Peace with Iran Maybe?

 Any senior political analyst or even well-endowed history reader will tell you that Iran is different from its neighboring countries. They will probably tell you of how Iran survived and is still surviving decades of crippling embargoes and sanctions and how the Iranian politicians seem to have always been able to turn every situation to their favor. Maybe remind you of how most of the major foreign powers supported Saddam Hussein in his attack and ill-fated partial occupation of Iran strategicallygeographically, and economically; still, Iran managed to turn the tide of the devastating war and come out victorious in establishing itself as a regional power. Iran even established diplomatic ties with Saddam's regime and made a profit out of Iraqi petroleum and more profit out of selling its local products in Iraqi markets during a time when those markets were severely hungry for imports due to the US lead economic embargoes.  
The wisest of these analysts and historical spectators might be able to share with you an important observation about the Iranians. It's a human trait seen as a negative one by many but it serves the Iranians well. They hold a grudge and they never forget. 
After the Iraq-Iran war, many were amazed at how quickly and swiftly Iran established ties with the regime that killed more than 1 million of its citizens; that included a considerable number of Iranians who lost friends and family in that war. It seemed like the hatchet had been buried to a point where when the coalition, led by the US, attacked Iraq with the obvious intention of not stopping until Iraq's military capabilities where devastated, Saddam trusted Iran with much of his riches and even airplanes. 
Iran, of course, does not forget. Whatever Saddam smuggled and hid there became theirs in the name of war compensations. Iran even managed to cash in the American led toppling of Saddam in 2003 to its benefit; it now has the strongest armed militias in Iraq and a say in the actions of the Iraqi government.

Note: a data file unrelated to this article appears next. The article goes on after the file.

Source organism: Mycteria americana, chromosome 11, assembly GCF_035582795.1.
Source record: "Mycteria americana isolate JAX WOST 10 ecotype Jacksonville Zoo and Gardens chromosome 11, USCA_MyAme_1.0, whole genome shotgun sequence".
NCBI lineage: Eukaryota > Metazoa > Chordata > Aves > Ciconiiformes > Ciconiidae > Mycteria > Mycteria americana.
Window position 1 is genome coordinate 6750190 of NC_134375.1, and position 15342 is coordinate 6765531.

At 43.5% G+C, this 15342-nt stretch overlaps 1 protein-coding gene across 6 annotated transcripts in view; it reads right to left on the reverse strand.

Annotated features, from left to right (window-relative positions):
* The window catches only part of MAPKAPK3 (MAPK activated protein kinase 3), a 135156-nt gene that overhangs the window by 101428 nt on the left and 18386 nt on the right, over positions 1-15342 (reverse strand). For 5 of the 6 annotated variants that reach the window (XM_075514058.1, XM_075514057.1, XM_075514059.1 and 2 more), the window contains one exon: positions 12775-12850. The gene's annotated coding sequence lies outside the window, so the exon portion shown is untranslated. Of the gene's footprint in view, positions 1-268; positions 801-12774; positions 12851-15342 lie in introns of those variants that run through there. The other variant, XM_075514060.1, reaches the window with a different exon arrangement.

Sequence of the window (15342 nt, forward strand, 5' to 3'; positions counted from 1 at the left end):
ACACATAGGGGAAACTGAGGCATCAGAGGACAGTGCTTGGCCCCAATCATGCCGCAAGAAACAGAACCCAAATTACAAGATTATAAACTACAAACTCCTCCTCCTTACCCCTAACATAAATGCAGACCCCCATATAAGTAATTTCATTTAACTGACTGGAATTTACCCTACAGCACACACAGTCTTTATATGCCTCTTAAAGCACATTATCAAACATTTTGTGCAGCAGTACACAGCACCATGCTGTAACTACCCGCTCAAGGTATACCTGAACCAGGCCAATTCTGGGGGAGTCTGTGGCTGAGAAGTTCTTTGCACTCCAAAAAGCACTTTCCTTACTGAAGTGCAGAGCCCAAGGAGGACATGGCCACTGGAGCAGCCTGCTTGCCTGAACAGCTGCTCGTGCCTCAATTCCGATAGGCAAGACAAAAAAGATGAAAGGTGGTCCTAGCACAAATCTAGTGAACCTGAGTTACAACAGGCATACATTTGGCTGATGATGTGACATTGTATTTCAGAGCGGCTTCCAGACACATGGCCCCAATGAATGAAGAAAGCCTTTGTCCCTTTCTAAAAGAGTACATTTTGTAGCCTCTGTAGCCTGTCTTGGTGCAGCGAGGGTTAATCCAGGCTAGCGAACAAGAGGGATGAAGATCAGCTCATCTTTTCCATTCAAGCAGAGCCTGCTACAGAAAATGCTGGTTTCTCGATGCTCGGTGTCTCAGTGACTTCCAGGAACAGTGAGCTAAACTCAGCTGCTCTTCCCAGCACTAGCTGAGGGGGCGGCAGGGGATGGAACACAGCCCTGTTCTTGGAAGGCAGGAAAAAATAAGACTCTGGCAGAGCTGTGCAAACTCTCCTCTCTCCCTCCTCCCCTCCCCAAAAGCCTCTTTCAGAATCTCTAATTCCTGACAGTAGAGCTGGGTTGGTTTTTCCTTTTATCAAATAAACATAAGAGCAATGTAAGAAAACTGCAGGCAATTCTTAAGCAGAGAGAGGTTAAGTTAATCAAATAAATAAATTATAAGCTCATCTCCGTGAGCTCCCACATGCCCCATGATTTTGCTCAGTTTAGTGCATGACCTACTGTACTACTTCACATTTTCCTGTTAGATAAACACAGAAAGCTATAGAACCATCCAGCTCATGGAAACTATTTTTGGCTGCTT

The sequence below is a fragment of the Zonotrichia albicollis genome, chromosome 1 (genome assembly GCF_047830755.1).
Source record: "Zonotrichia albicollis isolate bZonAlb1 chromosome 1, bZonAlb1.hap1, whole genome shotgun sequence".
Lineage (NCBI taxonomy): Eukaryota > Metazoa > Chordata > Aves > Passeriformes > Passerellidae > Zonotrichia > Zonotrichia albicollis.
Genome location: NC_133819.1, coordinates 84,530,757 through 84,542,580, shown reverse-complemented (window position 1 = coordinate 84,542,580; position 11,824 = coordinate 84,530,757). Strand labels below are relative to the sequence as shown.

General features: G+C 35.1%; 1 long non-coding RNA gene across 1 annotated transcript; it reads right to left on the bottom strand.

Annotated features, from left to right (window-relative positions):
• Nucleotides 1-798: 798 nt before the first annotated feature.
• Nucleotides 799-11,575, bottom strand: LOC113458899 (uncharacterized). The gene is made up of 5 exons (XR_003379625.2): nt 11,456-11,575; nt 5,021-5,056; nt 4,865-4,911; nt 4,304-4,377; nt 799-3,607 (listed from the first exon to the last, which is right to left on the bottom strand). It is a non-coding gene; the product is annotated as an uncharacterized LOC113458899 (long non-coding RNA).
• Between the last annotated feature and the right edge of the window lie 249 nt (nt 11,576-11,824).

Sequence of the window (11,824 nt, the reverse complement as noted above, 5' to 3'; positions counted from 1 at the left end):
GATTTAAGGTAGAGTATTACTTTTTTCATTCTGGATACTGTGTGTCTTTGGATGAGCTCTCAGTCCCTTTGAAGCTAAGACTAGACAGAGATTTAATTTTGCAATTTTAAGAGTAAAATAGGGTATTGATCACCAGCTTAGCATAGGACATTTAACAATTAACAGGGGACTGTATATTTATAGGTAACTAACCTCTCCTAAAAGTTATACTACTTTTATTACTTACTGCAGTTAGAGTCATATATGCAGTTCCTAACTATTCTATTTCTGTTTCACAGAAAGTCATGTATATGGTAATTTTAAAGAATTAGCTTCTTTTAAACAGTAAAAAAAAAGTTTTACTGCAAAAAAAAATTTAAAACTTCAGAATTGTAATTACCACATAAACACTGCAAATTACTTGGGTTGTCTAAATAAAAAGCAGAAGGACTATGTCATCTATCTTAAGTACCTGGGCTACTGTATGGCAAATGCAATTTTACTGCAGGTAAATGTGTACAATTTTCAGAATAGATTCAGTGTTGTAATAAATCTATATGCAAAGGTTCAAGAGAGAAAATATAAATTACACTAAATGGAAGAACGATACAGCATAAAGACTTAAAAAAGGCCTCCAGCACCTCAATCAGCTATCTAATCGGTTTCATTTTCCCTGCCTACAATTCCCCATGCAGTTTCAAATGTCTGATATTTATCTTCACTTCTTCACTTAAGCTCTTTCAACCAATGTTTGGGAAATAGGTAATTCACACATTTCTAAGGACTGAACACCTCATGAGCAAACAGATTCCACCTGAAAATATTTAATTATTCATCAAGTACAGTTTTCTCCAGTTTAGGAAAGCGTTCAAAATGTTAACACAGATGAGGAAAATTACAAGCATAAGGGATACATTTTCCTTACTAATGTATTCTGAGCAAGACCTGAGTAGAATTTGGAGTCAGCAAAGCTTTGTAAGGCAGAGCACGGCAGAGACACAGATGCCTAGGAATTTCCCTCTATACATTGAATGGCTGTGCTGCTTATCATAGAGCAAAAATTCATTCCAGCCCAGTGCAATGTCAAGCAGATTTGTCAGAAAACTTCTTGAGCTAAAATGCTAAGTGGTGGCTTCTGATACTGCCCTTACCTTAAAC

Stating this serves as an example of how Iran does things.  
Going back to the Iraq-Iran war, something had happened during that war which is not discussed much. When the Ayatollah took power after the revolution, he ensured showing support to Palestinians by giving them the premises of the vacated Israeli embassy. This was an unprecedented move. Shortly after, the PLO sided with the enemy and sent its Jihadists to fight alongside the Iraqi army against Iran. To add insult to the Iranian injury, Saddam gave a lot of the houses and properties confiscated from Shiite Iraqis to Palestinians who accepted gleefully; properties of Iraqis who were either deported or killed due to their Persian ancestry. 
If we agree that Iranians do not forget, then they will not forget that Palestinians had failed the test of loyalty towards them and they would not forget that Israel, although very aggressive in its political rhetoric, has not physically attacked Iran. They might even not forget that when what seemed to be the whole world backing up Iraq in its aggression against them, Israel orchestrated "Operation Operawhich constituted a tremendous blow to the Iraqi confidence and feeling of superiority in its war against Iran. 
Iran has no real physical conflict with Israel. What is happening in Gaza and Syria and possibly in the Iraqi Kurdistan region is fair game between Israel and Iran and their respective intelligence services. Neither country has actually assaulted the other directly on the other's territory. There are over 200,000 Persian Jews in Israel and another nearly 20,000 in Iran. Persia has an honorable history in siding with Jews and delivering them from Babylonian persecution. The Jews are grateful to this Iranian heritage; at least biblically.